The role of a teacher in part is to provide children with the tools and expertise to enter society as self-directed, self-motivated and confident learners. Mathematics anxiety can be detrimental in a student’s journey to higher education. It is well known that academic achievement in math is a requirement for many careers and post secondary institutions. Preservice teachers need to be provided with strategies to teach math confidently and effectively because mathematics knowledge contributes to a child’s success in school and in everyday life. The Ontario Ministry of Education (2007) attests to the fact that understanding math builds confidence and opens doors to a range of jobs and careers. If teachers are to produce a new generation of students who will be innovators for this country, they need to act now to prevent mathematics anxiety in the elementary classroom.

Mathematics Anxiety in Preservice Teachers: An Overview

Symptoms of Mathematics Anxiety

The Effects of Mathematics Anxiety

Why is Mathematics Anxiety in Preservice Teachers Worrisome?

Where Does Mathematics Anxiety in Preservice Teachers Stem From?

What Strategies Can Be Provided to Preservice Teachers to Decrease Mathematics Anxiety?

The Power of Positivity

Examining Learning Styles

Why Use Manipulatives?

Mathematics in Children's Literature

**My other posts on Math Anxiety**Mathematics Anxiety in Preservice Teachers: An Overview

Symptoms of Mathematics Anxiety

The Effects of Mathematics Anxiety

Why is Mathematics Anxiety in Preservice Teachers Worrisome?

Where Does Mathematics Anxiety in Preservice Teachers Stem From?

What Strategies Can Be Provided to Preservice Teachers to Decrease Mathematics Anxiety?

The Power of Positivity

Examining Learning Styles

Why Use Manipulatives?

Mathematics in Children's Literature

Sources:

Brady, P. & Bowd, A. (2005). Mathematics Anxiety, Prior Experience and Confidence to Teach Mathematics among Pre-Service Education Students. Teachers and Teaching: Theory and Practice, 11(1), 37-46. (ERIC Document Reproduction Service No. EJ821336) Retrieved May 12, 2009, from Eric Database.

Gresham, G. (2007, October). Study of

*Mathematics**Anxiety*in Pre-Service Teachers.*Early Childhood Education Journal,*35(2),*181**.*(ERIC Document Reproduction Service No. EJ775797) Retrieved July 8, 2008, from Eric Database.Gresham, G. (2007, December). An Invitation into the Investigation of the Relationship between Mathematics Anxiety and Learning Styles in Elementary Preservice Teachers.

*Journal of Invitational Theory and Practice,*13, 24-33. (ERIC Document Reproduction Service No. EJ791538) Retrieved July 8, 2008, from Eric Database.Frykholm, J. (2004). Teachers' Tolerance for Discomfort: Implications for Curricular Reform in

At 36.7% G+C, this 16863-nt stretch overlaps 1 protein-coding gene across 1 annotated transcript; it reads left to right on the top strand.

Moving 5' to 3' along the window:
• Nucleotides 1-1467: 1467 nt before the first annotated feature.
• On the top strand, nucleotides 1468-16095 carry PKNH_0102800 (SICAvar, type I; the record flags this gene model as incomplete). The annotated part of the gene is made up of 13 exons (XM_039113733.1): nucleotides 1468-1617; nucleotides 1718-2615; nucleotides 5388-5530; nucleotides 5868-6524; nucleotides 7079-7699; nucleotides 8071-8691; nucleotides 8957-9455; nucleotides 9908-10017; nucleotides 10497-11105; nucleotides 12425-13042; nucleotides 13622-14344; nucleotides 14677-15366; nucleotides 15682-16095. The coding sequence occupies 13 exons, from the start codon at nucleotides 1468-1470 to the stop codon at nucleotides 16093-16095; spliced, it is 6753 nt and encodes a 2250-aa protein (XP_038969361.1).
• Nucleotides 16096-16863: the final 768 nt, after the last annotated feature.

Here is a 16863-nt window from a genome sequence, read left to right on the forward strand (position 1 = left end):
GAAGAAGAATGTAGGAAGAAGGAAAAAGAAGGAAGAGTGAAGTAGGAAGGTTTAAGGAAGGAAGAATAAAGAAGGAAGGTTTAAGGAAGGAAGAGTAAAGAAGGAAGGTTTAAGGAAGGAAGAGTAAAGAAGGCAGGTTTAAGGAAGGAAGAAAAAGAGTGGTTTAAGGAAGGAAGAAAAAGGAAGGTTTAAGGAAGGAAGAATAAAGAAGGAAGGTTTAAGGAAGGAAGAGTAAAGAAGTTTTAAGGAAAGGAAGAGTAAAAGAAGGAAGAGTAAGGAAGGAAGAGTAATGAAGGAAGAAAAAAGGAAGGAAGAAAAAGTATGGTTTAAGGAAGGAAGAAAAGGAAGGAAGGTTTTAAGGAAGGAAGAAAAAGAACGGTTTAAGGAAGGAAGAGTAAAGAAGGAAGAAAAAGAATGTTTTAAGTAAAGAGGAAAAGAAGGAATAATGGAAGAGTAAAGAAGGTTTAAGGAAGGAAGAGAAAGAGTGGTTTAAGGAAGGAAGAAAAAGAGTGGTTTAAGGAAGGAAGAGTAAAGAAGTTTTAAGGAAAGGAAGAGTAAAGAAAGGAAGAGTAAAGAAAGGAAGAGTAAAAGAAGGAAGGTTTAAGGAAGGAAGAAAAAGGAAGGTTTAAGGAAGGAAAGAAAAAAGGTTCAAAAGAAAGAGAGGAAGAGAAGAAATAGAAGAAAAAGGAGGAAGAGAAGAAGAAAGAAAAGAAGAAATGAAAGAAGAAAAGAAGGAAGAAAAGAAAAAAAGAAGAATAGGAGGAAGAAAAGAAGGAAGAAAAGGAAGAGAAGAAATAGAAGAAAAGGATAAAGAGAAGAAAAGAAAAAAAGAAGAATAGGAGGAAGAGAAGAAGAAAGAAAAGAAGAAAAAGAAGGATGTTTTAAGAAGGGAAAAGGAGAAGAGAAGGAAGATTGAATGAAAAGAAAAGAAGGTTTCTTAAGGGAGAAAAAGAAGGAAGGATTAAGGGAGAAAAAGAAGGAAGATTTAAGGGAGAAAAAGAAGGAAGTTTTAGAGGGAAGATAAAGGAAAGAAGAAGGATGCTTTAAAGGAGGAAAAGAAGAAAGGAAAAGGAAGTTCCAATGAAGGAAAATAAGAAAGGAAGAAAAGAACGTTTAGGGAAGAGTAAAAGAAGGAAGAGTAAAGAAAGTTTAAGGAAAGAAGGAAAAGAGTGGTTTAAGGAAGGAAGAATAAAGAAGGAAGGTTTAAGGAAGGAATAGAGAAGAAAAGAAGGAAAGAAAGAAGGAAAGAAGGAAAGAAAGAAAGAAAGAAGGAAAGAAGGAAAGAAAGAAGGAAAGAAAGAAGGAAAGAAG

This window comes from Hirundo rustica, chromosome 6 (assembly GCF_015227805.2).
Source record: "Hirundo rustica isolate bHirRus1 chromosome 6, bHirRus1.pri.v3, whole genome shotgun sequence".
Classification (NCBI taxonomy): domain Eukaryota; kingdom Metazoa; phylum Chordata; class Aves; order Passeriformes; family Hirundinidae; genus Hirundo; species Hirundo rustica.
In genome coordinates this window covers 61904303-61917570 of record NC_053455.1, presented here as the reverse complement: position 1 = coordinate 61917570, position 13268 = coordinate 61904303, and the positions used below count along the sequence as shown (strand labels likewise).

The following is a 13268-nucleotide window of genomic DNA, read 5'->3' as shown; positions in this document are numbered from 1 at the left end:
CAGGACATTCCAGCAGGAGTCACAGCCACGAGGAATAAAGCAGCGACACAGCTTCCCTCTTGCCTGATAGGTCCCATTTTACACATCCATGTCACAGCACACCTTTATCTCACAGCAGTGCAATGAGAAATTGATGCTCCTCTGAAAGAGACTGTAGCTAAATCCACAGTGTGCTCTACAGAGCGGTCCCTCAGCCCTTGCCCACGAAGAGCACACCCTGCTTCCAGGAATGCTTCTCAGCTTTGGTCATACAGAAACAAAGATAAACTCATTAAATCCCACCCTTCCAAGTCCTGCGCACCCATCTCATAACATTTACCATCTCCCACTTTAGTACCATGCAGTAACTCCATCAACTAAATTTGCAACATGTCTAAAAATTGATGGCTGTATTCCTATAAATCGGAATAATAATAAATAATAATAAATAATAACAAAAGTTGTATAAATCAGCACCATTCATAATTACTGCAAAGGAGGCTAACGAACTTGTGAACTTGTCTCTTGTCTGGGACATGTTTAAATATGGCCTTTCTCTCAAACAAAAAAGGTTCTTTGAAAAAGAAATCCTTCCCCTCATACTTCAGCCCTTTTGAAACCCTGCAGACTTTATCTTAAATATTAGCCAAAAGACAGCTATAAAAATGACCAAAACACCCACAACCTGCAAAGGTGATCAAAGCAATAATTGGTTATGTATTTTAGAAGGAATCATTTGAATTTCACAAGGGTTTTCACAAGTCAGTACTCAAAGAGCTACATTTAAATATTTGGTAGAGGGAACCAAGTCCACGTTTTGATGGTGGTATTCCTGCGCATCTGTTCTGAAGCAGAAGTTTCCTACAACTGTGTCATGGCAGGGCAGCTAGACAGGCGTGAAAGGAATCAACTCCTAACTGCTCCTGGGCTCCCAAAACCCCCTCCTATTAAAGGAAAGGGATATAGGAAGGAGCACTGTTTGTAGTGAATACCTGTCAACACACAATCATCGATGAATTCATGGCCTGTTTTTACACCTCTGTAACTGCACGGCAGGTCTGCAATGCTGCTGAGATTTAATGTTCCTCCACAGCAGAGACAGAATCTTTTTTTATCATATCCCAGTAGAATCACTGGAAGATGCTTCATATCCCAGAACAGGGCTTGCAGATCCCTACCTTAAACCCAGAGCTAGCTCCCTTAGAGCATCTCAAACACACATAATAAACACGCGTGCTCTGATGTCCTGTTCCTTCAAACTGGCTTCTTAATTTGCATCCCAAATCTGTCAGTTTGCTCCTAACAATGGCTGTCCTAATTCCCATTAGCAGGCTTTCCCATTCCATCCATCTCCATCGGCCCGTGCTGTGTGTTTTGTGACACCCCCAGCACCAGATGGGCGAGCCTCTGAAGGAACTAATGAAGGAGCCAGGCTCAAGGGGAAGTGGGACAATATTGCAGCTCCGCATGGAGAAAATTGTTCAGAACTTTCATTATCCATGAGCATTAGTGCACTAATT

*Mathematics.**Journal of Curriculum and Supervision*, 19(2), 125-149. (ERIC Document Reproduction Service No. EJ732348) Retrieved July 9, 2008 from Eric Database.Ontario Ministry of Education. (2007).

*Helping Your Child Do Mathematics – A Guide for Parents Kindergarten to Grade 6*. Retrieved May 14, 2009 from http://www.edu.gov.on.ca/eng/literacynumeracy/parentGuideNum.pdf.Ontario Ministry of Education. (2004).

*Teaching and Learning Mathematics – The Report of the Expert Panel on Mathematics in Grades 4 to 6 in Ontario*. Retrieved May 14, 2009, from http://www.edu.gov.on.ca/eng/document/reports/numeracy/panel/numeracy.pdf.Perry, A. (2004). Decreasing Math

*Anxiety*in College Students.*College Student Journal*, 38(2), 321. (ERIC Document Reproduction Service No. EJ704967) Retrieved July 8, 2008, from Eric Database.Schiano, A., & Svendsen, J. (2007).

*New York State Mathematics Initiative.*Retrieved May 14, 2009, from New York State Education Department http://www.emsc.nysed.gov/ciai/mst/minitiative.html.Swars, S.L., Daane, C.J., & Giesen, J. (2006). Mathematics Anxiety and Mathematics Teacher Efficacy: What is the Relationship in Elementary Preservice Teachers?

*School Science and Mathematics*, 106(7), 306. Retrieved July 6, 2008, from Research Library database. (Document ID: 1305568341).U.S. Department of Education. (2006).

*Math Now: Advancing Math Education in Elementary and Middle School.*Retrieved May 14, 2009 from**http://www.ed.gov/about/inits/ed/competitiveness/math-now.html****.**